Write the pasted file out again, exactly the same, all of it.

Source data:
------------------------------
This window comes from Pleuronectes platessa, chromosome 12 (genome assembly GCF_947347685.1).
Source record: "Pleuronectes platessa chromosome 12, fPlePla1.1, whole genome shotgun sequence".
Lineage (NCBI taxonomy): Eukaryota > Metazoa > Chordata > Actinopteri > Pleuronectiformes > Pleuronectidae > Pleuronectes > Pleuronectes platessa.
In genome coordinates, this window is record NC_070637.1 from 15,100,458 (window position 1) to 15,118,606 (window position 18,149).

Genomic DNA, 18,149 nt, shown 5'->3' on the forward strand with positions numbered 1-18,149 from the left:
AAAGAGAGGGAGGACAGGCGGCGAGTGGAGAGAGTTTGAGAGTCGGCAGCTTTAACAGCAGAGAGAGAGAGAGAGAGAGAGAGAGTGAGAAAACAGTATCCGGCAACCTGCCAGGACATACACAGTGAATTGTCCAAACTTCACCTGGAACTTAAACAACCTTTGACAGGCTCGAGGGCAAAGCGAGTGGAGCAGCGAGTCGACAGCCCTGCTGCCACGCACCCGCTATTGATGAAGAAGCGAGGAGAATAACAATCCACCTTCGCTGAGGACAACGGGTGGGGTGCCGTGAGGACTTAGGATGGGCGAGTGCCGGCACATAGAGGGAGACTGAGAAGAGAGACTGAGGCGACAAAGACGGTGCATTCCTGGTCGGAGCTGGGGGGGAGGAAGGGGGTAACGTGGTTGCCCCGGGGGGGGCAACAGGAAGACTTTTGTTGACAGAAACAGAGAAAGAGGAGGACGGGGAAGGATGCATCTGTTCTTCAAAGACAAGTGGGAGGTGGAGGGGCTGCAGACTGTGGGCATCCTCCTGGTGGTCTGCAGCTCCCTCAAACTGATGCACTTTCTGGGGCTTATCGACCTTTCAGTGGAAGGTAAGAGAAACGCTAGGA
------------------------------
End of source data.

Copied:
This window comes from Pleuronectes platessa, chromosome 12 (genome assembly GCF_947347685.1).
Source record: "Pleuronectes platessa chromosome 12, fPlePla1.1, whole genome shotgun sequence".
Lineage (NCBI taxonomy): Eukaryota > Metazoa > Chordata > Actinopteri > Pleuronectiformes > Pleuronectidae > Pleuronectes > Pleuronectes platessa.
In genome coordinates, this window is record NC_070637.1 from 15,100,458 (window position 1) to 15,118,606 (window position 18,149).

Genomic DNA, 18,149 nt, shown 5'->3' on the forward strand with positions numbered 1-18,149 from the left:
AAAGAGAGGGAGGACAGGCGGCGAGTGGAGAGAGTTTGAGAGTCGGCAGCTTTAACAGCAGAGAGAGAGAGAGAGAGAGAGAGAGTGAGAAAACAGTATCCGGCAACCTGCCAGGACATACACAGTGAATTGTCCAAACTTCACCTGGAACTTAAACAACCTTTGACAGGCTCGAGGGCAAAGCGAGTGGAGCAGCGAGTCGACAGCCCTGCTGCCACGCACCCGCTATTGATGAAGAAGCGAGGAGAATAACAATCCACCTTCGCTGAGGACAACGGGTGGGGTGCCGTGAGGACTTAGGATGGGCGAGTGCCGGCACATAGAGGGAGACTGAGAAGAGAGACTGAGGCGACAAAGACGGTGCATTCCTGGTCGGAGCTGGGGGGGAGGAAGGGGGTAACGTGGTTGCCCCGGGGGGGGCAACAGGAAGACTTTTGTTGACAGAAACAGAGAAAGAGGAGGACGGGGAAGGATGCATCTGTTCTTCAAAGACAAGTGGGAGGTGGAGGGGCTGCAGACTGTGGGCATCCTCCTGGTGGTCTGCAGCTCCCTCAAACTGATGCACTTTCTGGGGCTTATCGACCTTTCAGTGGAAGGTAAGAGAAACGCTAGGA